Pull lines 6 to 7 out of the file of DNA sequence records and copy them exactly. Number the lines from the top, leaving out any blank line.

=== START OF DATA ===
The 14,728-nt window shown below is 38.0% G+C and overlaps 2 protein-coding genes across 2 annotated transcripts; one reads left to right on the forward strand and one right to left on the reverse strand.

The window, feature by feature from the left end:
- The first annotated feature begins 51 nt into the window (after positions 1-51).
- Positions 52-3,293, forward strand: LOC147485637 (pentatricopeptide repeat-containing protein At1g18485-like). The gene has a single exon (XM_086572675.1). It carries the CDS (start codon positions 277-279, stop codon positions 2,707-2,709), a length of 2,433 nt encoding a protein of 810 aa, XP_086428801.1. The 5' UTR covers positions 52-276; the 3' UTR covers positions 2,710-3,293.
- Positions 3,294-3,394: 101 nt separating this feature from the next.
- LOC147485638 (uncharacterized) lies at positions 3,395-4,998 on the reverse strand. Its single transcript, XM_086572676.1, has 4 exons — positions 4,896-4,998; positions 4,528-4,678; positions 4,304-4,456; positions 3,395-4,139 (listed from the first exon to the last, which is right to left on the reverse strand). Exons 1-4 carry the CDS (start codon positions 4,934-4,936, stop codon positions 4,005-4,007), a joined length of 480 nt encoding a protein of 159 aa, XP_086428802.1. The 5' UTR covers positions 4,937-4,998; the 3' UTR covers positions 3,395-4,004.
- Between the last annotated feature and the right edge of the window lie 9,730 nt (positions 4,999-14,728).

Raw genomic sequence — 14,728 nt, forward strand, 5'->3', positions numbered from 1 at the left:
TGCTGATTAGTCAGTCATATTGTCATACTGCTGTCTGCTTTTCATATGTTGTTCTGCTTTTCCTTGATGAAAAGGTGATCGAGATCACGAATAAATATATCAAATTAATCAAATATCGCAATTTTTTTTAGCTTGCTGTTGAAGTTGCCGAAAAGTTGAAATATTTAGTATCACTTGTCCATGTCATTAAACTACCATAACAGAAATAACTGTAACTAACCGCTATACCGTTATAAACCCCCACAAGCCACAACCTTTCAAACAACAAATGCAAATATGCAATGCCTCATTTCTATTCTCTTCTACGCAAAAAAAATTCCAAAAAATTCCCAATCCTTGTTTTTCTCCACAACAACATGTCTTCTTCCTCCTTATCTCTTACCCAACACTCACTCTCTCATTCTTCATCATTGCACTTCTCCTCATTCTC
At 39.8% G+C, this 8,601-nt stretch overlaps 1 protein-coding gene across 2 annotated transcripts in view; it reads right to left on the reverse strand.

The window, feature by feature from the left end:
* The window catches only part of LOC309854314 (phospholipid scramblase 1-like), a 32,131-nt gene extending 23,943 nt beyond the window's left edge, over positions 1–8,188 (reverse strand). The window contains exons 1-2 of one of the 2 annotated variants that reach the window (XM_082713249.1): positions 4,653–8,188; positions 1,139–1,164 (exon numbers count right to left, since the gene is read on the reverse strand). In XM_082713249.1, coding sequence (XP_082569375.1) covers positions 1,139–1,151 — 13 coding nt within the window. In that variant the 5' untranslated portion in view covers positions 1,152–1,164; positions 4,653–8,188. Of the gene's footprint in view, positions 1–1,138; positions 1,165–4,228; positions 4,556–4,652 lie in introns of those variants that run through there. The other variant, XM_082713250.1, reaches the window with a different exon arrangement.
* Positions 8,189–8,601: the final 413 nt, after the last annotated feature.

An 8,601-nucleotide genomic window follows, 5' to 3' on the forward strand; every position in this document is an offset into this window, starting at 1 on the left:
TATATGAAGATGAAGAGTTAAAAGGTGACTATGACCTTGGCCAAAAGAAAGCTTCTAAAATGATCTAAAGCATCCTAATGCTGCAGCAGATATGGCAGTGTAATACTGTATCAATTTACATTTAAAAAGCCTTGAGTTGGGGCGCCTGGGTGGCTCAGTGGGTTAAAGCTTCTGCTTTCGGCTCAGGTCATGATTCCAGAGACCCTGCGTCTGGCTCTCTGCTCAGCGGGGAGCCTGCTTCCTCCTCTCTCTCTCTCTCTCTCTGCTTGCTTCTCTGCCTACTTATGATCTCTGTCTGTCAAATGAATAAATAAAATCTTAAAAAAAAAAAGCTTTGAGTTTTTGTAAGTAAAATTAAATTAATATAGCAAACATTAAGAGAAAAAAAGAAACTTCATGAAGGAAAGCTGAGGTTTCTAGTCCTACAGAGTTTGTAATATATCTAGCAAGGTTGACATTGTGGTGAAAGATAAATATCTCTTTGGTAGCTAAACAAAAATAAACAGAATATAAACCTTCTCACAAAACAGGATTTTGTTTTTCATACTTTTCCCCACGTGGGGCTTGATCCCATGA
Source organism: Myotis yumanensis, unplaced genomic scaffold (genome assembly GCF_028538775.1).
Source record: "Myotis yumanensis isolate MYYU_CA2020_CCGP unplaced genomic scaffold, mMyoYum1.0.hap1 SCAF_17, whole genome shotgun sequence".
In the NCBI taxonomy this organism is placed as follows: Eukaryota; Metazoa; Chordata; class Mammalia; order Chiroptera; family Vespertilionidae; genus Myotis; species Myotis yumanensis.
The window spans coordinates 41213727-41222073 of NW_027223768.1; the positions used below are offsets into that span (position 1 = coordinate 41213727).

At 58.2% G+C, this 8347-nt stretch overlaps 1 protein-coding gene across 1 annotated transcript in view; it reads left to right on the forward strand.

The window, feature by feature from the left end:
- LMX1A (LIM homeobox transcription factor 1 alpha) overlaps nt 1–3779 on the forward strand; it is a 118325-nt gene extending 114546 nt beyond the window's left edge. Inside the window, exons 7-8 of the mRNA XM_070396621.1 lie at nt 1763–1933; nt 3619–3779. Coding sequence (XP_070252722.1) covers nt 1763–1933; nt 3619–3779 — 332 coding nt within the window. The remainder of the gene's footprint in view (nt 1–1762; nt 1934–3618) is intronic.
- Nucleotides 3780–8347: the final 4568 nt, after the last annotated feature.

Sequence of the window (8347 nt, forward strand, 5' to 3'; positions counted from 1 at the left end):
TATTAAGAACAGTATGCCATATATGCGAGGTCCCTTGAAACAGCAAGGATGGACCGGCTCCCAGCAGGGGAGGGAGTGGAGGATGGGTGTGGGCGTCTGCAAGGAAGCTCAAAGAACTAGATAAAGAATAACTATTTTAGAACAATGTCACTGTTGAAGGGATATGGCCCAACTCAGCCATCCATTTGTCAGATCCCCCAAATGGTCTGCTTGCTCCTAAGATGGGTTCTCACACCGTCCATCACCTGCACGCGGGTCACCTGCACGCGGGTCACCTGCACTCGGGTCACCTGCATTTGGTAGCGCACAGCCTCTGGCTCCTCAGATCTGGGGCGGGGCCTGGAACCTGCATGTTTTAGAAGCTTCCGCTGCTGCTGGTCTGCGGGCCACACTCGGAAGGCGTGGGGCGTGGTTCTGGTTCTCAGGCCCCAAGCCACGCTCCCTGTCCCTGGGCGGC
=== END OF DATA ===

- LOC147485638 (uncharacterized) lies at positions 3,395-4,998 on the reverse strand. Its single transcript, XM_086572676.1, has 4 exons — positions 4,896-4,998; positions 4,528-4,678; positions 4,304-4,456; positions 3,395-4,139 (listed from the first exon to the last, which is right to left on the reverse strand). Exons 1-4 carry the CDS (start codon positions 4,934-4,936, stop codon positions 4,005-4,007), a joined length of 480 nt encoding a protein of 159 aa, XP_086428802.1. The 5' UTR covers positions 4,937-4,998; the 3' UTR covers positions 3,395-4,004.
- Between the last annotated feature and the right edge of the window lie 9,730 nt (positions 4,999-14,728).